Facing Our Fears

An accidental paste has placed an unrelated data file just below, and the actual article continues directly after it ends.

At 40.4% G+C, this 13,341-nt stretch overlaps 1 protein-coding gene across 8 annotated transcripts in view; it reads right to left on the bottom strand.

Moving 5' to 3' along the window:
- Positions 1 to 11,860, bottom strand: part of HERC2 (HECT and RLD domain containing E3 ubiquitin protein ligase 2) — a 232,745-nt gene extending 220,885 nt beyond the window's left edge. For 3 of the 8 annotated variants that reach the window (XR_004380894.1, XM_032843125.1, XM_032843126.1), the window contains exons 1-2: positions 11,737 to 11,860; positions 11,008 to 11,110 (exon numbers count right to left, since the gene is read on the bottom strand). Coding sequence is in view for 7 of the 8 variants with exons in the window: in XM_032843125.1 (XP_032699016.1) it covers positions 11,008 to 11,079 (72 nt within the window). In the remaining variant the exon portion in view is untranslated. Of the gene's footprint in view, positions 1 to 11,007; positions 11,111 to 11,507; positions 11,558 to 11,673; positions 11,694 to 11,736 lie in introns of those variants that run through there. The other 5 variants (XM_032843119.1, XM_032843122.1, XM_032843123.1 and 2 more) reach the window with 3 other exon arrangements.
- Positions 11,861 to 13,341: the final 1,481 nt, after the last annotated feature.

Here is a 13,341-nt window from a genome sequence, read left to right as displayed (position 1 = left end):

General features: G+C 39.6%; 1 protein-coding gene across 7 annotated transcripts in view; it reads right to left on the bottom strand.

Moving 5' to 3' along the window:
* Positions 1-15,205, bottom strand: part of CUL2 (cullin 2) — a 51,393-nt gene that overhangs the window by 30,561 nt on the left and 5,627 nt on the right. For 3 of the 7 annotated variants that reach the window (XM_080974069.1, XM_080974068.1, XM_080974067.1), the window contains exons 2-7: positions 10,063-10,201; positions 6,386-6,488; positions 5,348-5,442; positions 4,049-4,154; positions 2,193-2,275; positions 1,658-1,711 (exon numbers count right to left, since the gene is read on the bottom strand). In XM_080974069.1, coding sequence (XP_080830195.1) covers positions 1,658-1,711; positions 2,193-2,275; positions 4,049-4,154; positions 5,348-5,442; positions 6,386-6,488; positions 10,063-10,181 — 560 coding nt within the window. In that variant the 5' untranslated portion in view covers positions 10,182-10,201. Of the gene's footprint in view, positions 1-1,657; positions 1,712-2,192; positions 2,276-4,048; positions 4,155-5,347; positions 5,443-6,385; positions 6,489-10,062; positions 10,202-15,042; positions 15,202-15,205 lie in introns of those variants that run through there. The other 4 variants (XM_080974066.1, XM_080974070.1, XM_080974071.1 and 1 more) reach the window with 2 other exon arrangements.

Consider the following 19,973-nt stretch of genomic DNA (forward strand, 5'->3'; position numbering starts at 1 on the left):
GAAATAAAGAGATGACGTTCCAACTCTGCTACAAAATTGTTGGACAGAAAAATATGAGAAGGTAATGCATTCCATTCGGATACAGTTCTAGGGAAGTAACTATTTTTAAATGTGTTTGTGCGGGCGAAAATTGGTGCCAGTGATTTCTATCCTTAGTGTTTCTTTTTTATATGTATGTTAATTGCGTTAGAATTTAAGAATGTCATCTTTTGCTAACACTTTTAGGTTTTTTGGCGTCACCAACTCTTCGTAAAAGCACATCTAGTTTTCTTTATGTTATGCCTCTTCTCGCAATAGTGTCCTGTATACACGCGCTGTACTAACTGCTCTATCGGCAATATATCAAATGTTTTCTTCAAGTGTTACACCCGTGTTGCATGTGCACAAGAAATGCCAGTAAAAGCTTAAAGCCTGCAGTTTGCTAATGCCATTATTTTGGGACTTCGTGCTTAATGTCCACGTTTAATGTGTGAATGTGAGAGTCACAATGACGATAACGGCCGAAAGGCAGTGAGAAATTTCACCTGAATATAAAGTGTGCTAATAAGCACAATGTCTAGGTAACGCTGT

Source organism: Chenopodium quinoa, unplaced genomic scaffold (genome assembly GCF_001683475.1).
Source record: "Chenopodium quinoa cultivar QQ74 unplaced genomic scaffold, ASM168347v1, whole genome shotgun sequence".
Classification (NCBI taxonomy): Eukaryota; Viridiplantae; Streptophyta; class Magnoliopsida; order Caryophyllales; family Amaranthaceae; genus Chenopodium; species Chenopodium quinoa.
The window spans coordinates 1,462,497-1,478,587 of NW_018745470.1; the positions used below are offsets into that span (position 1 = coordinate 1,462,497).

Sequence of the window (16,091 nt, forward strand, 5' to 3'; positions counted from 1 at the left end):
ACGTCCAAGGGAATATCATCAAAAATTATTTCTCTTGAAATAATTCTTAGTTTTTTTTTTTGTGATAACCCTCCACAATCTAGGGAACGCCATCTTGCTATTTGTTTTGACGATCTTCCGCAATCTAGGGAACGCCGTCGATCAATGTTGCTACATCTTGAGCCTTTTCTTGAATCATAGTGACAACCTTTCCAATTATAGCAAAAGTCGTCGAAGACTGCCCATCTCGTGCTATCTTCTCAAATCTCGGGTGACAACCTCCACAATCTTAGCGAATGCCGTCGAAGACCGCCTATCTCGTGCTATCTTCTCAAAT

Condemnation is about having our fears brought upon us. Israel feared the sword, and so God brought the sword upon them (Ez. 11:8). Passively, subconsciously, for all the blasé nonchalance of some, every man who has even known the Lord fears His wrath and His condemnation. And their fears will be brought upon them. Job went through a condemnation experience and then repented, just as Peter did. He described it as the thing that he had feared coming upon him (Job 3:25). Prov. 1:27 uses the same Hebrew words to describe latter day condemnation- it is the fear of the condemned coming upon them. In fact, the Proverbs passage would appear to be alluding to Job, and holding him up as a pattern for all those who reject wisdom and thus find themselves condemned. Note how Jer. 48:44; 49:5 likewise describe condemnation as fear being brought upon people, and Is. 24:18 and other passages speak of the condemned fleeing from “the noise of the fear”. “The fear” is almost a way of saying ‘the judgment of God’ (Lam. 3:47). The torment of the rejected will be their fear (1 Jn. 4:18). Psychologically, we need to get in touch with our own fears now, face our fears of condemnation eye to eye, and work through them- in repenting and coming to believe firmly in God’s gracious acceptance, living in the spirit of the true love which casts out fear. I know men and women who knew God and walked with the Lord, but now say ‘it means nothing to me’. They shrug when I nervously mention to them the reality of judgment to come- and I’m not very bold at bringing the conversations around to that issue, because it is just so fearsome and of such magnitude. They tell me that they’re indifferent. But somewhere deep within them, no matter what good actors they are before the stage of our human eyes, there has to be a deep and awful fear. And it is that fear which will be revealed and which will grip them in that final day. Perhaps the greatest mental torment of the rejected will be realizing how they could have been in the Kingdom of God; they will then perceive how great was the potential which they had had in the brief years of their mortality. Thus Israel had their judgment from God “in the border of Israel” (Ez. 11:11), in Babylon, on the Euphrates, which was intended to be the border of the land promised to Abraham and themselves, his seed. They were made to realize the potential they had missed, and as it were they were taken to the gate of Eden, to the entry to the promised land, judged there, and thrown out of Paradise. They were made to realize that they had followed the judgements of this world rather than of God (Ez. 11:12 RVmg.), and that one of the reasons for their condemnation was the way in which they had told some of their brethren that unto them, and not unto those brethren, the land had been promised (Ez. 11:15). Thus they had acted as if some of their brethren were not really ‘of Israel’. They were made to remember their words and actions, and now they realized that they were themselves being thrown out of the promised land, the land they had tried to cast their brethren out of. Hence their judgment “in the border” of that same land. The forced recollection of such acts and attitudes of unlove, of ungrace, will be punishment enough.